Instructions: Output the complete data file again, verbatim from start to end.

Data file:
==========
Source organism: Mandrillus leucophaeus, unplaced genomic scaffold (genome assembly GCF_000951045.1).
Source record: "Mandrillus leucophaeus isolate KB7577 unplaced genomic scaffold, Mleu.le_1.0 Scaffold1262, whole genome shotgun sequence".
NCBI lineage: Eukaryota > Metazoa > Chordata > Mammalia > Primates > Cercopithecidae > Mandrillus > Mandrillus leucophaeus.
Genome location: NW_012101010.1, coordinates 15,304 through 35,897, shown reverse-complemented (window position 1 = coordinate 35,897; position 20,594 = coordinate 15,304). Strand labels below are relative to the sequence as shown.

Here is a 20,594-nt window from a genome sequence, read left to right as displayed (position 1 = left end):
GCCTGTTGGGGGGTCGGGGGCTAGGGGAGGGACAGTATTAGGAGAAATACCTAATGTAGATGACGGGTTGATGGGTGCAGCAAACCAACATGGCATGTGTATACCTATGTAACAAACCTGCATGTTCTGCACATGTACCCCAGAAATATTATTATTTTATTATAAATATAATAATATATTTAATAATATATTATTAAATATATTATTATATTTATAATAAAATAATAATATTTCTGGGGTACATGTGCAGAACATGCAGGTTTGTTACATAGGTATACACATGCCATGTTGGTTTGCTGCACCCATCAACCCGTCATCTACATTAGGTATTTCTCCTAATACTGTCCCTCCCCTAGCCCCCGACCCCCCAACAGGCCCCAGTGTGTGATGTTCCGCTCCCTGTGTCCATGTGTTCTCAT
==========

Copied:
Source organism: Mandrillus leucophaeus, unplaced genomic scaffold (genome assembly GCF_000951045.1).
Source record: "Mandrillus leucophaeus isolate KB7577 unplaced genomic scaffold, Mleu.le_1.0 Scaffold1262, whole genome shotgun sequence".
NCBI lineage: Eukaryota > Metazoa > Chordata > Mammalia > Primates > Cercopithecidae > Mandrillus > Mandrillus leucophaeus.
Genome location: NW_012101010.1, coordinates 15,304 through 35,897, shown reverse-complemented (window position 1 = coordinate 35,897; position 20,594 = coordinate 15,304). Strand labels below are relative to the sequence as shown.

Here is a 20,594-nt window from a genome sequence, read left to right as displayed (position 1 = left end):
GCCTGTTGGGGGGTCGGGGGCTAGGGGAGGGACAGTATTAGGAGAAATACCTAATGTAGATGACGGGTTGATGGGTGCAGCAAACCAACATGGCATGTGTATACCTATGTAACAAACCTGCATGTTCTGCACATGTACCCCAGAAATATTATTATTTTATTATAAATATAATAATATATTTAATAATATATTATTAAATATATTATTATATTTATAATAAAATAATAATATTTCTGGGGTACATGTGCAGAACATGCAGGTTTGTTACATAGGTATACACATGCCATGTTGGTTTGCTGCACCCATCAACCCGTCATCTACATTAGGTATTTCTCCTAATACTGTCCCTCCCCTAGCCCCCGACCCCCCAACAGGCCCCAGTGTGTGATGTTCCGCTCCCTGTGTCCATGTGTTCTCAT